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Agent 6 by Tom Rob Smith

Agent 6 (original 2011; edition 2012)

by Tom Rob Smith

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Showing 1-5 of 26 (next | show all)
This is the final book in the trilogy following the life of Leo Demidov, a former KGB officer. Unfortunately, it is also the weakest of the three novels as the plot contains too many situations relying on unlikely coincidences to reach its conclusion. The writing is nowhere near as compelling as in the first novel, “Child 44”. Although Leo’s character continues to develop and change throughout the book and there are a number of difficulties for him to overcome, the overall result is somewhat disappointing.
1 vote camharlow | Aug 20, 2013 |
on the whole this was a bit of a disappointment - it starts of well but then by the time the characters get to America it keeps on rambling on and on and ever on the actual words 'Agent 6' do not appear until almost the end of the story and even he is a disappointment! I kept reading it only because I didn't have anything else too read. I've read Child 44 and that was a damn fine read but this - ??? ( )
  nikon | Jul 19, 2013 |
Parts of it lived up to the expectations created by Smith's earlier Leo Demidov books, other parts didn't. The parts that did were marvelous, the parts that didn't were rather dull. ( )
  eapalmer | Jun 29, 2013 |
If my days weren't filled with other things as well, I would have read this book in just one sitting. Souch terrifying first pages, that gave me the sense as if I were there. The author put the finger right on the sour spot of how people think / thought in the former USSR, how the intelligence agents were trained.

I liked this book a lot, again, just like the others in this series. Very sad, gripping, even unpleasant at times, but absolutely plausible when considering if things like this could have happened.
I'm trying to convince myself that those days are over, but... I'm not sure. Looking at what is going on at the moment in Russia and everwhere else in the world, I don't think any of the agencies are resting.

If you like the genre, this is a very recommendable read!! ( )
  BoekenTrol71 | Mar 31, 2013 |
I have read neither CHILD 44 nor its sequel THE SECRET SPEECH so for me AGENT 6 had to make sense as a stand alone, and it did, although it did make me feel that I should go back and read the other two at some stage.

I was unprepared for the timespan of the novel and wasn't helped by chapters that are headed "Same Day" or "One Month Later". I do understand that the action basically takes place between 1965 and and 1981/2 and that the location moves from Russia to Afghanistan to New York, following Leo Demidov's quest to clear his wife's name. It explores the political connections between Russia, Afghanistan and America, and the truly awful ramifications of the manipulation of ordinary lives by a few secret agents from both sides. The conspiracy that first affects Demidov's wife and daughters in 1965 is still alive in 1981.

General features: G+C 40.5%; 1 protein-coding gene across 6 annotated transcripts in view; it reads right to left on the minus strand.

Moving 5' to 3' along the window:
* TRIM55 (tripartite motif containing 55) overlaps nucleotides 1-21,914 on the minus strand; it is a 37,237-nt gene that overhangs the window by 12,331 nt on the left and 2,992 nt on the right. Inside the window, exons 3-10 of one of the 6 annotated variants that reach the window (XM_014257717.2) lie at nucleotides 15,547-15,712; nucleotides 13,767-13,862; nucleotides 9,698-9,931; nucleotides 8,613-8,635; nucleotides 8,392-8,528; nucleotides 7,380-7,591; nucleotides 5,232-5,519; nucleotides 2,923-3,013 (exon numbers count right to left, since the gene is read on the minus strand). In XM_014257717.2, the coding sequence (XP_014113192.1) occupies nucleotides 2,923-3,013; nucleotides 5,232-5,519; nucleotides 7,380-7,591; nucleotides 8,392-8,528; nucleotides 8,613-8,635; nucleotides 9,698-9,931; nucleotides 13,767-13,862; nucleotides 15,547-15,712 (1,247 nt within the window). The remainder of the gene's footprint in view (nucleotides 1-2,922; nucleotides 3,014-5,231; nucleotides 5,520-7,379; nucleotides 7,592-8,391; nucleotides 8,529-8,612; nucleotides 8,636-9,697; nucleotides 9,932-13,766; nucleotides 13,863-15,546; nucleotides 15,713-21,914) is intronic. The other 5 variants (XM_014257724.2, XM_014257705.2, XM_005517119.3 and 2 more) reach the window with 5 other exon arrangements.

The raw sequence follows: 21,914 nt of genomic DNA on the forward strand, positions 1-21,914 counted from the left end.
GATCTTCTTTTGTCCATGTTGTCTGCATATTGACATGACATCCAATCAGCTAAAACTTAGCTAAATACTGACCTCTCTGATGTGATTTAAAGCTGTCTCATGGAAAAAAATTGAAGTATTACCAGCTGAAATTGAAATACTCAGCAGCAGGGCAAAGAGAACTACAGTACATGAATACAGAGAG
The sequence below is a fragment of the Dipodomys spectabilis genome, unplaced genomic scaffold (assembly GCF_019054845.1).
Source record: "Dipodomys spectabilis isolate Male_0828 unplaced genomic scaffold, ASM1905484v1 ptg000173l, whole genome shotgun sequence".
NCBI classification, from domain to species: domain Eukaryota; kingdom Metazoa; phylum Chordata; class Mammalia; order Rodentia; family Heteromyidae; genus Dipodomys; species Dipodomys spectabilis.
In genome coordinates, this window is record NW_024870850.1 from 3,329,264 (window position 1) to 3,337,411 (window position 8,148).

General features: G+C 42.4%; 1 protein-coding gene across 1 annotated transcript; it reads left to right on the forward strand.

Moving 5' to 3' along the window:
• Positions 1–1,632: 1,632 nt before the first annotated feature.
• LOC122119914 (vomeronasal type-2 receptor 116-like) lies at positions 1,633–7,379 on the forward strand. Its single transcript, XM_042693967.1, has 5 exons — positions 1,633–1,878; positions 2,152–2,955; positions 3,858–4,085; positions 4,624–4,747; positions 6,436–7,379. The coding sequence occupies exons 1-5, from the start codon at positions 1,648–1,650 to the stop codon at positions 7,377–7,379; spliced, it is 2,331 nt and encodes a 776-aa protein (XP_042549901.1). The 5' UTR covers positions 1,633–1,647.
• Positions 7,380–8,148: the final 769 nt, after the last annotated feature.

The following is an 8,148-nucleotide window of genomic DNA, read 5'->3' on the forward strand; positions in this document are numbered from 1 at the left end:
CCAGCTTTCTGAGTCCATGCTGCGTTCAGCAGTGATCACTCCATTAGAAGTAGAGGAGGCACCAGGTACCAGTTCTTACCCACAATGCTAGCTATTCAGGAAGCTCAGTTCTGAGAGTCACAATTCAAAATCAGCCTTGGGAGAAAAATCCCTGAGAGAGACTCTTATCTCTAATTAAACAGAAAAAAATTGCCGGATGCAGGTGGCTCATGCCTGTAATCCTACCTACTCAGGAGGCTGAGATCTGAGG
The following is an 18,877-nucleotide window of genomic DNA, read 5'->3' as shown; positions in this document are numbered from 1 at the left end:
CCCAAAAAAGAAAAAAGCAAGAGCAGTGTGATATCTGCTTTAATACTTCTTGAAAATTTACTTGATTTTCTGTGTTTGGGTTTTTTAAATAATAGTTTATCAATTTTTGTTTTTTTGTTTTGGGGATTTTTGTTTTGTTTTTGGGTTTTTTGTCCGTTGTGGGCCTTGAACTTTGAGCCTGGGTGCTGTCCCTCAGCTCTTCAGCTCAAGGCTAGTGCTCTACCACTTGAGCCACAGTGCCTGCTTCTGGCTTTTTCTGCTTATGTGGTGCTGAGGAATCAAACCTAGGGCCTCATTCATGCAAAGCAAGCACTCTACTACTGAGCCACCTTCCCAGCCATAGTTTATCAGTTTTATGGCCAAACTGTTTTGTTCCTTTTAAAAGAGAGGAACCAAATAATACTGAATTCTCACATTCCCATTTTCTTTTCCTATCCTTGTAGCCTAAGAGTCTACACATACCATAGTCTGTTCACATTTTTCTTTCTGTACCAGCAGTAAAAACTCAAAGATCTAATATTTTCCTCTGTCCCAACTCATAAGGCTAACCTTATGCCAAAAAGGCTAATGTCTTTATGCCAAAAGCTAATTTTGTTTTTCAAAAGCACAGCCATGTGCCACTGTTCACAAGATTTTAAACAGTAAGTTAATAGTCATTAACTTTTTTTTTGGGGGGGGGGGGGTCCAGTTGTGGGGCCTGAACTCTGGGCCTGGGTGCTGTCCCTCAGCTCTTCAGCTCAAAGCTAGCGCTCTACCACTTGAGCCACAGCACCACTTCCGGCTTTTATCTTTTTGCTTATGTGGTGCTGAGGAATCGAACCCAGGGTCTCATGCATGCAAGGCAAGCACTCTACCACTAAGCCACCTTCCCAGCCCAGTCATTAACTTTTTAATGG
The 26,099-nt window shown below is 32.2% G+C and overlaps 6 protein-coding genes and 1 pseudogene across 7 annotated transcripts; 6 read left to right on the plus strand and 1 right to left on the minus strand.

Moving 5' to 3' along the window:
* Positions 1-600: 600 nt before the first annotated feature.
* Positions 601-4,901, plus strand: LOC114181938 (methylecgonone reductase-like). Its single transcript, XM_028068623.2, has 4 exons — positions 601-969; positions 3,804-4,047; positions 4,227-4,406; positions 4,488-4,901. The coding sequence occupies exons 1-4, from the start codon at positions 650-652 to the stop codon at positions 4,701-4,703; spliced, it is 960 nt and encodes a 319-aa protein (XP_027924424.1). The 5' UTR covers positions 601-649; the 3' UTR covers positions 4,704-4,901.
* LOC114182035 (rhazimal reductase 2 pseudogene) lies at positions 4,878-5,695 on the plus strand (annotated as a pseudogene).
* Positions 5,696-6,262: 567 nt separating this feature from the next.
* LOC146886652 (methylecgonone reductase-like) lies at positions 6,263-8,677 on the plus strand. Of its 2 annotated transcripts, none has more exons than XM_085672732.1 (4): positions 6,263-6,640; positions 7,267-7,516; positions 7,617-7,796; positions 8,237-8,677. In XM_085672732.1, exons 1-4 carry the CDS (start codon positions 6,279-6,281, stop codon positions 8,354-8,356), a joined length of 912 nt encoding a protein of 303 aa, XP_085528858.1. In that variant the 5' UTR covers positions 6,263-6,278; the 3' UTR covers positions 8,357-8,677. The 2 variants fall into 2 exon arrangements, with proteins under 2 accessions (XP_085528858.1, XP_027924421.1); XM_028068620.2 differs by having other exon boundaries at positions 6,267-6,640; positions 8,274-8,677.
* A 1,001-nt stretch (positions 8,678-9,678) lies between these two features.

On another plane it balances love of the family against patriotism. There are at least two examples of young people who put aside familial loyalties for what they see as the higher level of patriotism. Demidov's loyalty to his family is contrasted with the betrayal of an Afghani girl's parents.

I don't know that you can ever say you enjoy this sort of novel, but I felt that it did add depth to my basic knowledge. ( )
  smik | Mar 10, 2013 |
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To Zoe Trodd
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The safest way to write a diary was to imagine Stalin reading every word.
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From the back cover:
Moscow, 1965. Former Secret Service agent Leo Demidov is forbidden to travel with his wife and daughters to New York as part of a 'Peace Tour', meant to foster better relations between the two Cold War enemies. Leo's natural paranoia reaches its peak: Why have his family been selected? What is being planned? When Leo's worst fears are realised and a tragic murder destroys everything he loves, he demands only one thing: that he is allowed to investigate and find the killer who has struck at the heart of his family. Crippled by grief, his request denied, Leo sees no other option than to take matters into his own hands, thousands of miles from the crime scene. In a surprising, thrilling story that spans decades and continents - from the backstreets of 1960s New York to the mountains of Afghanistan in the 1980s - Leo will stop at nothing as he hunts the one person who knows the truth: Agent 6.
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Amazon.com Amazon.com Review (ISBN 0446550760, Hardcover)

Amazon Best Books of the Month, January 2012: To solve the murder that splintered his family, ex-KGB officer Leo Demidov escapes the ruins of Stalinist Russia through opium-soaked 1980s Afghanistan to New York's underbelly. Smith secures his place in the pantheon of crime writers with this taut, enthralling conclusion to the trilogy he brilliantly began with Child 44 and The Secret Speech. --Mari Malcolm

(retrieved from Amazon Mon, 30 Sep 2013 13:32:02 -0400)

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"Former secret police agent Leo Demidov is thrown into a foreign conflict and is forced to question and confront everything he ever thought he knew about his country, his family, and himself"--Provided by publisher.

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